Arranging For Women’s Voices 3: Common Challenges

FAQ Style, everyone’s favorite!

Did someone call me?

Did someone call me?

How do I get started?

Figure out the key, time signature, and how many staves you want. Listen to the general structure of the song so you get a feel for its arc, as well as the important themes. Jot that down, be you at a keyboard or holding a pencil.

Ahem. Next?

It’s wise to get into the habit of dictating (writing the musical notation down as you hear) the significant parts first. The Alto 2 line is usually one of the most quickly developed, as it often includes the bass line. Most people find the bass line quite easy to dictate. Chances are, if you’re a woman, you might be attracted to dictating the higher parts first. It’s just the way we hear things, make sense of things, and churn it all out into something we can replicate. Always remember, Alto 2 lines are more flexible than bass lines in that they can move to new inversions and use homophony.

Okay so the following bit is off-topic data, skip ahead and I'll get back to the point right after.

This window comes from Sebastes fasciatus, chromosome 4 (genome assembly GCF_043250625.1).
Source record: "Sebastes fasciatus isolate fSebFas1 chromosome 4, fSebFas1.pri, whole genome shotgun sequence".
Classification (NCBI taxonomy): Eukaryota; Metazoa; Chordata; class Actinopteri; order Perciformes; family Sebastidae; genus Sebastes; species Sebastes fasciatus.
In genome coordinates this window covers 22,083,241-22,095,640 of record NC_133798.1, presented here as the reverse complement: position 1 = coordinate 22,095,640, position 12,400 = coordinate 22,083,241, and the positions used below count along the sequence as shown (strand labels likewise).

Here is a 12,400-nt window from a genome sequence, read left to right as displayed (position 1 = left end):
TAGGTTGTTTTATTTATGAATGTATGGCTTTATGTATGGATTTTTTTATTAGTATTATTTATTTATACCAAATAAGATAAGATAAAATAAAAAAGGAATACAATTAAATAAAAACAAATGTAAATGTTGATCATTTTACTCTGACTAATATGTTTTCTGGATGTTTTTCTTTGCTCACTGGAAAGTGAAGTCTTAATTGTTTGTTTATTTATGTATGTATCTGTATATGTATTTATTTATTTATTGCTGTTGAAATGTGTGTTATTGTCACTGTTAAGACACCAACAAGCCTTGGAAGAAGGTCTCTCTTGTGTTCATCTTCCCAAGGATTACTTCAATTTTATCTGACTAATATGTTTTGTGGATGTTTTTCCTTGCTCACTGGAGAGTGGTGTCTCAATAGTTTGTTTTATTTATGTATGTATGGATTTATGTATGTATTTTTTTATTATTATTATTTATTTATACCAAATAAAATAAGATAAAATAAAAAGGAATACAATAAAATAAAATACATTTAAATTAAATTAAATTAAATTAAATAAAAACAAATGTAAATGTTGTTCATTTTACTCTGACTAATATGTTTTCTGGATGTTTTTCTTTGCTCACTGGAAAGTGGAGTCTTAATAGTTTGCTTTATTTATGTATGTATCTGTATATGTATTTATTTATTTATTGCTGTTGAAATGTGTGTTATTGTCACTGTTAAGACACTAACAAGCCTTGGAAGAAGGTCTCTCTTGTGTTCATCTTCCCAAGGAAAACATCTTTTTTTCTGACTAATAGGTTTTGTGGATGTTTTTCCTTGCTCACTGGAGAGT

I seem to be very lost. What is most likely the problem?

One thing’s for sure, each arranger has spent a chunk of life in extreme frustration as a hairy problem wrestles him or her to the ground in a frenzy of pain and confusion. Don’t fret! Here are a few questions to assess the quality and extent of the problem.

Most likely it’s a music theory conundrum that’s throwing you for a loop. Don’t be shy about digging into old Theory textbooks. Or you can try here.

This is one battle you may want to avoid.

This is one battle you may want to avoid.

  • Did it change key? If yes, how does it transition; what are the keys including their mode (major/minor)? Make a choice about how you’re going to write the key change, be it using accidentals or a new signature.
  • Did it displace a rhythm (hemiola) or did it shift beat accents? Check that you’re music is rhythmically precise first before messing with harmony.
  • Still no? Chances are it could be a super stumper… did it switch from swung time signature (smallest subdivisions in 3) to straight (in 2) or vice versa? No? Did things jump around too quickly that you couldn’t catch the notes? Try slowing it down on WindowsMediaPlayer if you can. If you’re on a Mac, just try some patience: repetitions are key. Or try this.